We have been celebrating the 100-year-old Finland during this fall by telling stories about the lives of past generations in Finland. When going over UPM’s history for the Finnish website (100+ vuotta mukana arjessa), I got to know incredibly interesting stories and the people behind them.
To my great surprise, I also found some documents about my own relatives in the archives. The concrete photos made me realise the important role UPM and its predecessors actually had in the lives of the mills’ workers and families in the past century. The company was in many ways a valuable supporter not only for the employees but for the whole local community.
My father and his family lived in the centre of the Myllykoski town in a clean and well-kept veteran house. My grandfather worked at the repair workshop of the paper mill, and my grandmother took care of the home and the three children. They built their house on a piece of land that the company sold to my grandfather after the war for the formal price of one Finnish mark.
The whole neighbourhood was built after the war on company-owned land. Resources were extremely scarce, and people could not buy materials like concrete, wood or steel at stores. This is where the company helped them. But actually, the mill had provided its employees with important support – financial and mental – long before this.
When my grandmother was only 11 years old, the life of her family changed irreversibly. The Winter War had lasted just ten days, as the dreadful news reached the family in Myllykoski: my grandmother’s father had died at the front. It was the first local casualty. United Paper Mills was the one to rescue the fatherless family with two children – as well as many other families struck by the war. The famous chief executive officer of United Paper Mills, Juuso Walden, and his wife Tellervo became so-called war godparents to my grandmother, and they supported her whole family in several ways. Tellervo coordinated the war godparenting activities of the company and she arranged a job for my great grandmother. As she became the hostess of the mill’s club house cafeteria, the future of the family was secured.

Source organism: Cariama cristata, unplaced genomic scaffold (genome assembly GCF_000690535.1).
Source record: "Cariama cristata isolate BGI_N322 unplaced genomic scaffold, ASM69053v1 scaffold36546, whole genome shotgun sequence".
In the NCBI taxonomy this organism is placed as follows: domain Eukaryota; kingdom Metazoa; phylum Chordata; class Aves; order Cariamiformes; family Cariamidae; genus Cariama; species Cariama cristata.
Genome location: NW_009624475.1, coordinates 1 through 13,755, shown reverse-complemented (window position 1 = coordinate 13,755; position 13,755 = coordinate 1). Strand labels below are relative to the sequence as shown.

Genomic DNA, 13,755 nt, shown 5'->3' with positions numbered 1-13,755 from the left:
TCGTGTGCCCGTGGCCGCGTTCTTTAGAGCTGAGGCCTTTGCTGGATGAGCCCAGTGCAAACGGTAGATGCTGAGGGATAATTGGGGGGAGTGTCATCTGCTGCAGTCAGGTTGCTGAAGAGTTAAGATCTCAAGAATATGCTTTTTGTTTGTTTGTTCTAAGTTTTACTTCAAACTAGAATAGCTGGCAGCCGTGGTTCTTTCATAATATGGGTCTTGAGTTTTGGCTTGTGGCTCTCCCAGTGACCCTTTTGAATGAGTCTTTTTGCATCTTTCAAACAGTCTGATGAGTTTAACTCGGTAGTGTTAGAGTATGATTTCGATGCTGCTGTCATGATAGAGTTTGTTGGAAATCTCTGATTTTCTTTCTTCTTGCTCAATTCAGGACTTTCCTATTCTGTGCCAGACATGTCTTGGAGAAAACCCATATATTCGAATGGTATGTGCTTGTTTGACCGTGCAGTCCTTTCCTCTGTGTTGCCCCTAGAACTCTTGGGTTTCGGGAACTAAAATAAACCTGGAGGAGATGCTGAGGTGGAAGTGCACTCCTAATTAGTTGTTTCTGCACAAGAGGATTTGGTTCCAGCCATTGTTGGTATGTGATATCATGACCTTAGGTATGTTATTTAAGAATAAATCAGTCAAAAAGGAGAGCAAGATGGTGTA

My grandmother grew, went to school and met my grandfather when she was under 18. When the couple got married in 1946, my grandmother wore shining white shoes she had borrowed from Tellervo Walden. Later on, Juuso had complained at the club house about not being invited to the wedding. An absurd invitation like that had never even crossed the minds of the newly-weds. They might as well have invited the king of Sweden!
In those days, the nation was strongly divided into “lords and workers”, but Juuso Walden, who was deeply respected by the working class, succeeded in equalising people at least on one front – sports. My grandparents were also active to compete in the popular track and field championships of the United Paper Mills.
When the Myllykoski personnel magazine needed an occupational safety story for their health issue, they visited my grandparents’ house. In the safety story published in 1957, one can spot the working class idyll of those times: cleanliness, order and well-kept gardens.
These delightful documents and treasures from the archive remind me of the company’s strong role as a local supporter. The photographs and stories also echo the precise attitude and the willingness to voluntary work that were intrinsic to the generation of the post-war reconstruction 60–70 years ago. They still serve as a very inspiring example to us and the future generations.